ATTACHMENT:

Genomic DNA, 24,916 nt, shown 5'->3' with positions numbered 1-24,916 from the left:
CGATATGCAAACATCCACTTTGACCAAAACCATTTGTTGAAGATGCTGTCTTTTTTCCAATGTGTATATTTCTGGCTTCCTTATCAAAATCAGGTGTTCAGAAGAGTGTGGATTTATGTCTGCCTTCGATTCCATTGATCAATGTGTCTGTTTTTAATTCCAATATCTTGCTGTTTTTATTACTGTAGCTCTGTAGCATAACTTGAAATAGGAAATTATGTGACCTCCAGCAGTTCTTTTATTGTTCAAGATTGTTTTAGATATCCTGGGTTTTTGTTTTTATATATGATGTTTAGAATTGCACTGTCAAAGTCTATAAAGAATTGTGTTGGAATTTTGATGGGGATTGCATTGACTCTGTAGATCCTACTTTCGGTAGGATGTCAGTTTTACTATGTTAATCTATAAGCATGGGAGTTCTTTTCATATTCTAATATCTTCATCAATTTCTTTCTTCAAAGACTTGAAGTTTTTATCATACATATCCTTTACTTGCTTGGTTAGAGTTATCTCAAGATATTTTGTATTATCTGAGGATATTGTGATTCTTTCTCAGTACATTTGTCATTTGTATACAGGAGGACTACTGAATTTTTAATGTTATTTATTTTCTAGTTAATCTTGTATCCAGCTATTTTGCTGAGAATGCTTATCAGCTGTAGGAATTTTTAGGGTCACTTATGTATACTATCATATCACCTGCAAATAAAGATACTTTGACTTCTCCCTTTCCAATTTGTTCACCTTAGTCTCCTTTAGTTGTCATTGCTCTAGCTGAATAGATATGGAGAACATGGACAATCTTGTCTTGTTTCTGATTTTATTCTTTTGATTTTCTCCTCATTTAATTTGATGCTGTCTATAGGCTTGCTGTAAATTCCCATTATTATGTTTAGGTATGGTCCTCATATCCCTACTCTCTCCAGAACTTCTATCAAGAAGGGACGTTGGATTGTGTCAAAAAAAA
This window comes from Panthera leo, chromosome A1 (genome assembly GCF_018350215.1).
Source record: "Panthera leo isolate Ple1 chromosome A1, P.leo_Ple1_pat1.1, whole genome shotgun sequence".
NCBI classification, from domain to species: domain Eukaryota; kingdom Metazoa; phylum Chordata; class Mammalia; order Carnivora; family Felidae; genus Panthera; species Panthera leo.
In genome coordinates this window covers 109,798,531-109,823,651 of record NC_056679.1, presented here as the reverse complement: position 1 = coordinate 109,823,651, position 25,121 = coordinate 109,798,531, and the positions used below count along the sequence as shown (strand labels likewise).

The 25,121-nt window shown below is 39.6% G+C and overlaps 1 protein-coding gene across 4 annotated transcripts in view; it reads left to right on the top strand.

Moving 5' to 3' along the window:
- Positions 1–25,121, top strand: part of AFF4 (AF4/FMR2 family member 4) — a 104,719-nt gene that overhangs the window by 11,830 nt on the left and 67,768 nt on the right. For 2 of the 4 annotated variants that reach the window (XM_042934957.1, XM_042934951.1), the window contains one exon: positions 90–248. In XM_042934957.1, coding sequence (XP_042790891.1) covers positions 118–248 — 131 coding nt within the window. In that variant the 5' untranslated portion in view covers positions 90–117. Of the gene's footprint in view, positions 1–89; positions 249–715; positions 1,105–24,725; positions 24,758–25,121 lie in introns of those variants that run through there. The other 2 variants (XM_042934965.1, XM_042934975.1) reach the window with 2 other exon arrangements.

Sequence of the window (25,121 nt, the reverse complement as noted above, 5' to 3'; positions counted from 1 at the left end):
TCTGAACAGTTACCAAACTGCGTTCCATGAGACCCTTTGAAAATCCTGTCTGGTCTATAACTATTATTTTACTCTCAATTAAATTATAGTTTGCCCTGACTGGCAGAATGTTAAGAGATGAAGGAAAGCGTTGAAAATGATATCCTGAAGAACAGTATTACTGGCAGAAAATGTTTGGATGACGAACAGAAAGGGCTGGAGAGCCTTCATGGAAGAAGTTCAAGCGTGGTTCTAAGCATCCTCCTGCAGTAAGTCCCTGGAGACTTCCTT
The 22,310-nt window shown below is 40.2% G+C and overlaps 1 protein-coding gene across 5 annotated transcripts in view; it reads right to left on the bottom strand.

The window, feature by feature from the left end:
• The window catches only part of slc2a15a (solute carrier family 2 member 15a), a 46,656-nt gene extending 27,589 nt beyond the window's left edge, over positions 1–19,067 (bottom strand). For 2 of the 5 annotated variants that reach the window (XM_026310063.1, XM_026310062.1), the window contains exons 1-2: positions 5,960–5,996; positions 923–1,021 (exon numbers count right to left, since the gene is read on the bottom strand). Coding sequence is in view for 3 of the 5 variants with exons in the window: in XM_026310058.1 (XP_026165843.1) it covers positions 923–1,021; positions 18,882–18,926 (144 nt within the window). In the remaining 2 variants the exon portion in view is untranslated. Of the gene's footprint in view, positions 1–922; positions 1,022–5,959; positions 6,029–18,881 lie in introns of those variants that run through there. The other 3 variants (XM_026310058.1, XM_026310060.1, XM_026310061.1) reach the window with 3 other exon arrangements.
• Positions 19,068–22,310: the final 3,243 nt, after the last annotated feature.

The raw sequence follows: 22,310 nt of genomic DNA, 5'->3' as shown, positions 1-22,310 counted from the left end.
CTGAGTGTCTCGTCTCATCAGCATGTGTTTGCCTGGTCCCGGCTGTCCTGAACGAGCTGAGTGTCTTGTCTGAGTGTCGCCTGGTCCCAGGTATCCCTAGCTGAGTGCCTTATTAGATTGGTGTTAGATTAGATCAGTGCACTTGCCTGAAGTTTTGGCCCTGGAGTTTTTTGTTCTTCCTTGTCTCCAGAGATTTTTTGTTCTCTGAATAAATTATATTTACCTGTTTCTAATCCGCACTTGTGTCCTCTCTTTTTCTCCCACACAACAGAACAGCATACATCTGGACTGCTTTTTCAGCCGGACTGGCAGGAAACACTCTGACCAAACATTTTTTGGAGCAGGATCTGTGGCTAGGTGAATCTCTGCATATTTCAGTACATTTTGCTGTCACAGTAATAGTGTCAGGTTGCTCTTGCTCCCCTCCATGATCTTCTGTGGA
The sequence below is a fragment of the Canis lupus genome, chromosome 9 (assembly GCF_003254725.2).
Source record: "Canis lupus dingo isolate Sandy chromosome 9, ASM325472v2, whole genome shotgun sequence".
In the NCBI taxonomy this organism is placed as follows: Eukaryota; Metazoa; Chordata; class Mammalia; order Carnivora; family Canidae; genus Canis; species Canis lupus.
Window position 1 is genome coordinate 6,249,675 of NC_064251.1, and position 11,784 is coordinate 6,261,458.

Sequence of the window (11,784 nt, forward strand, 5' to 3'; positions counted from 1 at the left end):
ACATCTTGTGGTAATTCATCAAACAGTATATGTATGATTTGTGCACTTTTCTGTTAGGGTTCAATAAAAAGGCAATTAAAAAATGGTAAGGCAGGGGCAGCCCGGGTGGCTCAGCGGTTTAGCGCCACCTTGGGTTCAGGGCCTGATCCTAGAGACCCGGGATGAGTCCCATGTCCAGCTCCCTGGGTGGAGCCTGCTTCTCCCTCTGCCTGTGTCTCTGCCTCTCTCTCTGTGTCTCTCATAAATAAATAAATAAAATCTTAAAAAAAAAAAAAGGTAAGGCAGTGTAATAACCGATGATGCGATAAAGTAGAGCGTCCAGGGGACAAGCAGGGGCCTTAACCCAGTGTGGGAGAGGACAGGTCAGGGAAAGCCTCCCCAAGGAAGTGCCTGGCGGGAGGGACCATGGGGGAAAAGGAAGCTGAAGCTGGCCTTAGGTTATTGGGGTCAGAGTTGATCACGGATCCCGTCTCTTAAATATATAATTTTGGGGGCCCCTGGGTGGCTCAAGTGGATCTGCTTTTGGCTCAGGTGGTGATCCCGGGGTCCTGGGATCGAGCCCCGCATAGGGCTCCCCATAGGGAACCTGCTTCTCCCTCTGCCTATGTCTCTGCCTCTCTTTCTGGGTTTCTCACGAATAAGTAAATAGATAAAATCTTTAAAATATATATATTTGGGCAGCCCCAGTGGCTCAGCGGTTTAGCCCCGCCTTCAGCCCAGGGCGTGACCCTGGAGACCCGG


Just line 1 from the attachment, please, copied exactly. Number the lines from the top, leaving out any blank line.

Genomic DNA, 24,916 nt, shown 5'->3' with positions numbered 1-24,916 from the left: